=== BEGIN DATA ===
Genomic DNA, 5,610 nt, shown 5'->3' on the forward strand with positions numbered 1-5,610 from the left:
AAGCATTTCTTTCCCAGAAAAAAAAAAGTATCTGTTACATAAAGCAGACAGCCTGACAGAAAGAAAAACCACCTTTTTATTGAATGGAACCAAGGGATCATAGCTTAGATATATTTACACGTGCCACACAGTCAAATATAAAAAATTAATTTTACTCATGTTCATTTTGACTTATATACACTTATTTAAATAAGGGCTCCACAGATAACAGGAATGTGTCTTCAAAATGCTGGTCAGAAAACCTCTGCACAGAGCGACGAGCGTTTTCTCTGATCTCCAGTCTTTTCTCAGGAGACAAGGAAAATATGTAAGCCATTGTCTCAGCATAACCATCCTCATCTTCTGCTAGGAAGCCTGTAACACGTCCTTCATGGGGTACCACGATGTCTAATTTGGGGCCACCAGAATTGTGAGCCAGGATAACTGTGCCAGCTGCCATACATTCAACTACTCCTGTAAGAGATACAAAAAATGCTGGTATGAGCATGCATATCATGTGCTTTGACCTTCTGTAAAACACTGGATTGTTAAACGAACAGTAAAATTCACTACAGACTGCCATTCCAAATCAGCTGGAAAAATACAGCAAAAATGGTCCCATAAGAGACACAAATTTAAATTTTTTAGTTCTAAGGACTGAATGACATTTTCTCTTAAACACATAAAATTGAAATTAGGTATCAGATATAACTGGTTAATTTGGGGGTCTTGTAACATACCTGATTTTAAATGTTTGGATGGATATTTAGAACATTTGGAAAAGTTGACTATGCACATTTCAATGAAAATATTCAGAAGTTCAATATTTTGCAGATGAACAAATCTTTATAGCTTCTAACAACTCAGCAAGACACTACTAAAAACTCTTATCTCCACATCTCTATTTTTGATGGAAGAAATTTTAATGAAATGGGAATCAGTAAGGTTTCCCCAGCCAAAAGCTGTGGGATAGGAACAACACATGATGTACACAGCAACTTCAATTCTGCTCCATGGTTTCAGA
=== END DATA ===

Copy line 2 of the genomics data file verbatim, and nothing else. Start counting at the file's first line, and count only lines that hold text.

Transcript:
AAGCATTTCTTTCCCAGAAAAAAAAAAGTATCTGTTACATAAAGCAGACAGCCTGACAGAAAGAAAAACCACCTTTTTATTGAATGGAACCAAGGGATCATAGCTTAGATATATTTACACGTGCCACACAGTCAAATATAAAAAATTAATTTTACTCATGTTCATTTTGACTTATATACACTTATTTAAATAAGGGCTCCACAGATAACAGGAATGTGTCTTCAAAATGCTGGTCAGAAAACCTCTGCACAGAGCGACGAGCGTTTTCTCTGATCTCCAGTCTTTTCTCAGGAGACAAGGAAAATATGTAAGCCATTGTCTCAGCATAACCATCCTCATCTTCTGCTAGGAAGCCTGTAACACGTCCTTCATGGGGTACCACGATGTCTAATTTGGGGCCACCAGAATTGTGAGCCAGGATAACTGTGCCAGCTGCCATACATTCAACTACTCCTGTAAGAGATACAAAAAATGCTGGTATGAGCATGCATATCATGTGCTTTGACCTTCTGTAAAACACTGGATTGTTAAACGAACAGTAAAATTCACTACAGACTGCCATTCCAAATCAGCTGGAAAAATACAGCAAAAATGGTCCCATAAGAGACACAAATTTAAATTTTTTAGTTCTAAGGACTGAATGACATTTTCTCTTAAACACATAAAATTGAAATTAGGTATCAGATATAACTGGTTAATTTGGGGGTCTTGTAACATACCTGATTTTAAATGTTTGGATGGATATTTAGAACATTTGGAAAAGTTGACTATGCACATTTCAATGAAAATATTCAGAAGTTCAATATTTTGCAGATGAACAAATCTTTATAGCTTCTAACAACTCAGCAAGACACTACTAAAAACTCTTATCTCCACATCTCTATTTTTGATGGAAGAAATTTTAATGAAATGGGAATCAGTAAGGTTTCCCCAGCCAAAAGCTGTGGGATAGGAACAACACATGATGTACACAGCAACTTCAATTCTGCTCCATGGTTTCAGA